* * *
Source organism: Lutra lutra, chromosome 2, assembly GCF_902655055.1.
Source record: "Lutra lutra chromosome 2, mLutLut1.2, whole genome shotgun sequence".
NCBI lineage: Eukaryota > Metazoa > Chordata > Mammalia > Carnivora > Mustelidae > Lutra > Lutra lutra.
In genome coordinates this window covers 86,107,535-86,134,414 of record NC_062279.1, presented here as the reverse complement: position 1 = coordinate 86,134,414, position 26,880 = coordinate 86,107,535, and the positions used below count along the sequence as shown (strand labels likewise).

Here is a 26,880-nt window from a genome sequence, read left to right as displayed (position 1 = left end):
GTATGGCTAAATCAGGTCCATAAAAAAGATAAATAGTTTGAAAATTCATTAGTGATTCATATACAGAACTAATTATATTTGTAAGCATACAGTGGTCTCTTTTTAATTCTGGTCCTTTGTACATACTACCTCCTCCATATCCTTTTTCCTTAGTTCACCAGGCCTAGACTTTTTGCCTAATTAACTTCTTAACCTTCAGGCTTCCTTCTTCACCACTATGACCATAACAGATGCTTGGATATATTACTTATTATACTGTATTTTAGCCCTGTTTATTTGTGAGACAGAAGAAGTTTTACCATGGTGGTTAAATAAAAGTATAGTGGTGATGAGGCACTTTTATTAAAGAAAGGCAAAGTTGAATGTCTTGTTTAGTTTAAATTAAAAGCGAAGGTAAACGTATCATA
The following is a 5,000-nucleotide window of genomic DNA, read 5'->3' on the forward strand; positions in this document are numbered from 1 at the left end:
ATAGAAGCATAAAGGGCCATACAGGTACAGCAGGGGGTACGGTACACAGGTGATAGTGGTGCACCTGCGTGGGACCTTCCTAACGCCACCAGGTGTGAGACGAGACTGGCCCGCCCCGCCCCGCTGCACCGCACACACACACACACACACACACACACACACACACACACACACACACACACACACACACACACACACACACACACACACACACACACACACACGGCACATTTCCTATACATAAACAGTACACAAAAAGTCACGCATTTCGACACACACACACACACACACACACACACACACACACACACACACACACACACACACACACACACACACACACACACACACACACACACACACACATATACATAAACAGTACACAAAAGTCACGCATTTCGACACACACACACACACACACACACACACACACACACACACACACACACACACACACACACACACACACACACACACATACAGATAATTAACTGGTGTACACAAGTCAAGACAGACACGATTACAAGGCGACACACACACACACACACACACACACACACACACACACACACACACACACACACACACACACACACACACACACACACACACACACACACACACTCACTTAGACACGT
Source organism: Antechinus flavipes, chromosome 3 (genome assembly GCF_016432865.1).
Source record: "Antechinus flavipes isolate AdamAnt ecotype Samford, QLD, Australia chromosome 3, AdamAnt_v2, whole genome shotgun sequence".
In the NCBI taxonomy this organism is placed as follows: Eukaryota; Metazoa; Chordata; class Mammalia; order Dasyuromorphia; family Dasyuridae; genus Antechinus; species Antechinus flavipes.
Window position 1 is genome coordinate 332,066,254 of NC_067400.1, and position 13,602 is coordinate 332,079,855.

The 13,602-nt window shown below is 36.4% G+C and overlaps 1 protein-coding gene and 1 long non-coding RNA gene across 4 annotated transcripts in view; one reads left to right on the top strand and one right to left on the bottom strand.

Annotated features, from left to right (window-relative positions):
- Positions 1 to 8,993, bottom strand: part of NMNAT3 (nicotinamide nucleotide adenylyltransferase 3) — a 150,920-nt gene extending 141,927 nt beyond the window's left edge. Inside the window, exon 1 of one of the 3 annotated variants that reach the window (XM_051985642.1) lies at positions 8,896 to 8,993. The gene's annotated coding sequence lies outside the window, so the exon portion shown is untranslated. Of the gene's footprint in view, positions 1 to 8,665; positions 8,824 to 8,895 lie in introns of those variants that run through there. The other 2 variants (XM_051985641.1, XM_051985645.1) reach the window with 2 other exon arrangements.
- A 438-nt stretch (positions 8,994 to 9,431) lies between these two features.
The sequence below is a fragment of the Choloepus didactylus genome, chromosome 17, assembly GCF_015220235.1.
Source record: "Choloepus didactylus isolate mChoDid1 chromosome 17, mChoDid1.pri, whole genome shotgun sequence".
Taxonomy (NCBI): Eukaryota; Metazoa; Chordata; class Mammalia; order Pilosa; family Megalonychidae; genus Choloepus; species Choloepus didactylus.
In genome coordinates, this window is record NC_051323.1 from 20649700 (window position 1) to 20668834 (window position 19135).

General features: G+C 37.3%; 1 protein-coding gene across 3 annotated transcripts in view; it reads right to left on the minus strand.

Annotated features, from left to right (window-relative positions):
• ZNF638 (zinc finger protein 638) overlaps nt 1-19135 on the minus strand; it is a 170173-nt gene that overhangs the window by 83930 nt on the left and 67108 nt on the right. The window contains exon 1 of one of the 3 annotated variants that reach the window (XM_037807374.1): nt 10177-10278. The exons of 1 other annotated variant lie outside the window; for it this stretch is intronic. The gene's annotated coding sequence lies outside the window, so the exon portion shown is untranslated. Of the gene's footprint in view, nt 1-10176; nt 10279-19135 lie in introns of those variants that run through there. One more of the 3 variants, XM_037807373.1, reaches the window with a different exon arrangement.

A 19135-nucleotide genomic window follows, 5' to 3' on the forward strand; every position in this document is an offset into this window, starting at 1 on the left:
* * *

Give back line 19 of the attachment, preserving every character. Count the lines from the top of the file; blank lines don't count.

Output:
Taxonomy (NCBI): Eukaryota; Metazoa; Chordata; class Mammalia; order Pilosa; family Megalonychidae; genus Choloepus; species Choloepus didactylus.